Welcome to the first installment of Patriots Draft Fits. Over the next month, we’ll be going over each position and identifying players in each segment (early round, mid-round, and late-round) that potentially fit the Patriots’ needs. During this segment, we’ll only be discussing realistic possibilities. For example, Joe Burrow and Tua Tagovailoa will be long gone before the Patriots pick and would be nearly impossible to trade up for. Without further adieu, let’s get started with the QBs.
Current Situation: Following the loss of Brady, the Pats currently have Jarrett Stidham and Brian Hoyer on the roster, with Stidham as the heavy favorite to start.
Level of Need: Moderate
SHS Take: I could see the Pats taking a QB in the mid-to-late rounds, but I’d be surprised if they took one early. Everything is pointing towards Stidham being the guy come Week 1.
Early Round Fits
Jake Fromm – Junior, Georgia, 6’2, 219 lbs
Fromm is one of those guys who won’t wow you with anything in practice or the combine. Doesn’t have great arm strength, isn’t super mobile, etc. What he does do well are two of the most important attributes for a Pats QB: Takes care of the ball and shows up in the 4th quarter. With 78 touchdowns to 11 interceptions over the entirety of his Georgia career, Fromm shows that he is more than capable of handling himself against tough competition playing in the SEC. He’s a cerebral quarterback capable of going through each of his progressions and making the right reads. He’s willing to throw downfield, but also more than happy to feed his check downs. His freshman year, Georgia made the College Football Playoff and advanced to the National Title Game. Fromm was outstanding in the Semi-Finals vs. Oklahoma, posting a nearly perfect quarterback rating at 152.5. His performance in the National Title Game left something to be desired, throwing two picks, but he proved that he could play with the big boys, taking mighty Alabama to overtime, albeit in a loss. If the Patriots were going to take a guy early, Fromm would be my pick. Worth noting that the Patriots did in fact meet with Fromm at the combine.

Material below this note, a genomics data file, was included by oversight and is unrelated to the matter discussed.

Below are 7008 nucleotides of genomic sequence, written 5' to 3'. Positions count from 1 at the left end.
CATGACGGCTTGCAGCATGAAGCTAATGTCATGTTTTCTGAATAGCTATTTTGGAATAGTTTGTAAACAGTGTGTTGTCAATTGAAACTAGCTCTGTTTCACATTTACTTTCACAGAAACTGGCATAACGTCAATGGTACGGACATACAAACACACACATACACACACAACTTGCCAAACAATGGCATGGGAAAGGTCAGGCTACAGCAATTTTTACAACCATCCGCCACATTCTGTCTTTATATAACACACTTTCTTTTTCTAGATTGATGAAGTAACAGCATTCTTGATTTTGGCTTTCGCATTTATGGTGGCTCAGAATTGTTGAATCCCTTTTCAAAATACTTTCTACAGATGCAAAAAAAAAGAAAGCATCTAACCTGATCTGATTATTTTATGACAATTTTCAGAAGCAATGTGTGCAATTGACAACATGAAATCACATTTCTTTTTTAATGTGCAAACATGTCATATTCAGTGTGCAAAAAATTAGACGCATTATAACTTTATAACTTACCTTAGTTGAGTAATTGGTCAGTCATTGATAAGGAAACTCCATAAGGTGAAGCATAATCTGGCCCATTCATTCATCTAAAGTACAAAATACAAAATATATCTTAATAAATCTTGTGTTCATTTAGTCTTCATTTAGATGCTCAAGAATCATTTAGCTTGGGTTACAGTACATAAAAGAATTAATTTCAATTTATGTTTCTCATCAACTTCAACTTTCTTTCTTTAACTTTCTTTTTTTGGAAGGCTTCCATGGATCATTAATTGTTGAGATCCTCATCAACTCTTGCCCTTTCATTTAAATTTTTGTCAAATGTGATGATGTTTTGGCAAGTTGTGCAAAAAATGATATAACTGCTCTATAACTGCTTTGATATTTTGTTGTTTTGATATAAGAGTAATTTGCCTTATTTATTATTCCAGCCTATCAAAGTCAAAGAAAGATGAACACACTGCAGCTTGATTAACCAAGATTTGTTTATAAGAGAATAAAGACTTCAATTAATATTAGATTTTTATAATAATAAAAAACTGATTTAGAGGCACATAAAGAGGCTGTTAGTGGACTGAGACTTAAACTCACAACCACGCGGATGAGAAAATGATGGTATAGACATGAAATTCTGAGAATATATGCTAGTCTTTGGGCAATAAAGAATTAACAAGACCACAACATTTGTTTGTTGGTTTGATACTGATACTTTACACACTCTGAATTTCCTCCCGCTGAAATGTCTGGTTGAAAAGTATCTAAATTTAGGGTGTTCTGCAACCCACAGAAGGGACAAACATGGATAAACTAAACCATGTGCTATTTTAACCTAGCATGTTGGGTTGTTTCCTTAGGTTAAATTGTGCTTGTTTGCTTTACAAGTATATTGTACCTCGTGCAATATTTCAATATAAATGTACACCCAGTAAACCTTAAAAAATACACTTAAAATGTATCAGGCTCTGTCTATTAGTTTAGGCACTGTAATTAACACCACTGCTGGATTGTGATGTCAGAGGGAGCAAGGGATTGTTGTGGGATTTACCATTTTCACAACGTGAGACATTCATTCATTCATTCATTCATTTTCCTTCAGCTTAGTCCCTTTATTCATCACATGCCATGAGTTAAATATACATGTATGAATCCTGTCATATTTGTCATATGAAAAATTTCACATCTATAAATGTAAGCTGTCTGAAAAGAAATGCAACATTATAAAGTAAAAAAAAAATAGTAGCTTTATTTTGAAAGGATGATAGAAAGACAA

Projection: Late 1st to Early 2nd
NFL Comparison: Alex Smith with a more aggressive play style
Jacob Eason – Redshirt Junior, Washington, 6’6″, 231 lbs
If the Patriots want to go with a quarterback in the complete opposite mold of Brady, Eason is the guy. Forget check-downs to White and shallow crossers to Edelman, Eason is going to chuck it deep and do it often. If you watch some of Eason’s tape, you’re going to find a lot of deep comebacks, skinny posts, and fade routes. Playing in a spread offense in the PAC-12 at Washington, Eason was able to capitalize on poor competition and a wide-open field. His arm strength and accuracy outside of the hashes are excellent, and he is an outstanding thrower of the fade route. While Eason has a massive arm and excellent size, he doesn’t progress through his reads nearly as well as you’d like. Eason seems to be looking for the homerun play far too often, and that can lead to bad decisions downfield. Eason also lacks mobility, which will limit his playmaking ability in the NFL. Eason is a guy who would need a year or two as a backup to adjust to a pro-style offense and work on decision making. The talent is there, he just needs good coaching.
Projection: Late first round
NFL Comparison: Jameis Winston in his early years
Mid Round Fits
Jalen Hurts – Senior, Oklahoma/Alabama, 6’2″, 222 lbs